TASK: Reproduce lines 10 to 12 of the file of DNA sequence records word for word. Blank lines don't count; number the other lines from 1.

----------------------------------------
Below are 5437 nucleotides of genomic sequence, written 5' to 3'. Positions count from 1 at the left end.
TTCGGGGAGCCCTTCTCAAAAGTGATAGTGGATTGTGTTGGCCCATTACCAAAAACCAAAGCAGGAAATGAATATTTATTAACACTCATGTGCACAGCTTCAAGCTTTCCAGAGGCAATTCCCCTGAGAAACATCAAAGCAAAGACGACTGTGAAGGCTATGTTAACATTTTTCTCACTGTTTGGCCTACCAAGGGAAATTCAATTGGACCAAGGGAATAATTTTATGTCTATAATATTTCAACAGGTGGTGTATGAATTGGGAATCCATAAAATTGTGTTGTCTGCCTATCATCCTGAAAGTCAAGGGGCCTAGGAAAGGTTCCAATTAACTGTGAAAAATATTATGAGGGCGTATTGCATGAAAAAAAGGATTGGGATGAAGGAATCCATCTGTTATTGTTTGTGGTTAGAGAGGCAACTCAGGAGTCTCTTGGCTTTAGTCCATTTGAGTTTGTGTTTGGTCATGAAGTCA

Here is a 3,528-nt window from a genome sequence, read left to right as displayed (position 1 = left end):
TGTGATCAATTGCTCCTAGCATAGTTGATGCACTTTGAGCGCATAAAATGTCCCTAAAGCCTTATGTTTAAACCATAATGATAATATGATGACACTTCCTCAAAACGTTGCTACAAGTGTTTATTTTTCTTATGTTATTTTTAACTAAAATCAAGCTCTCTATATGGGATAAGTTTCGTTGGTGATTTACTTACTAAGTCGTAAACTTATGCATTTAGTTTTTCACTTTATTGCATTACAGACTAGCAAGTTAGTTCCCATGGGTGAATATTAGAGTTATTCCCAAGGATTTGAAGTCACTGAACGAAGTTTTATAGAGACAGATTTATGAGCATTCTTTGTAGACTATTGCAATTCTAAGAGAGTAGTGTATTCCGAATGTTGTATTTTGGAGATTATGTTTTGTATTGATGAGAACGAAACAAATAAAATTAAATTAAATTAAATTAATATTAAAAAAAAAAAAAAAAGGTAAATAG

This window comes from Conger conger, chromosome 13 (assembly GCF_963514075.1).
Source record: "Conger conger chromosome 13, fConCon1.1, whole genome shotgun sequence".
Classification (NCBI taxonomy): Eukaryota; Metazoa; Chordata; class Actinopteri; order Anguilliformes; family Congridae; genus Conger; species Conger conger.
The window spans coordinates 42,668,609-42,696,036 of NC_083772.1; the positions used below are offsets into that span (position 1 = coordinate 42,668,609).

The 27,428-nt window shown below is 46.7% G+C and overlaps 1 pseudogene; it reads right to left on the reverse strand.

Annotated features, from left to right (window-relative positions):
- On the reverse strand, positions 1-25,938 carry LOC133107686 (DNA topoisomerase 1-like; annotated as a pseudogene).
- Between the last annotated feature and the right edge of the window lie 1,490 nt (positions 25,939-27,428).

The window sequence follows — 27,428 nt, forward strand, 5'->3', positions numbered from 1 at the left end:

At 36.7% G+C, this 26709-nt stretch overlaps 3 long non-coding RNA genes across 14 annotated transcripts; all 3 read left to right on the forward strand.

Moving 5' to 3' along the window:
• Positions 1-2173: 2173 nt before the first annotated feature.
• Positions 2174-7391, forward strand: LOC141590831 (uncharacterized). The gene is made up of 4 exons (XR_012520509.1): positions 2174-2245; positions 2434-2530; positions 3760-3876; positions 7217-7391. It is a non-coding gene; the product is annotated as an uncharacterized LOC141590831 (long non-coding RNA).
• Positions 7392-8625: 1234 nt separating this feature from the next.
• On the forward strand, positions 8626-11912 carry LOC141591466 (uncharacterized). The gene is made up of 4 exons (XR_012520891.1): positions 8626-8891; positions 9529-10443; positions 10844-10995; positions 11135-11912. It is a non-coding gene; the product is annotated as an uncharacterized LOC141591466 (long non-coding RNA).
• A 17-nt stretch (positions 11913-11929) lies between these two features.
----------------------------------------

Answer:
Annotated features, from left to right (window-relative positions):
- On the reverse strand, positions 1-25,938 carry LOC133107686 (DNA topoisomerase 1-like; annotated as a pseudogene).
- Between the last annotated feature and the right edge of the window lie 1,490 nt (positions 25,939-27,428).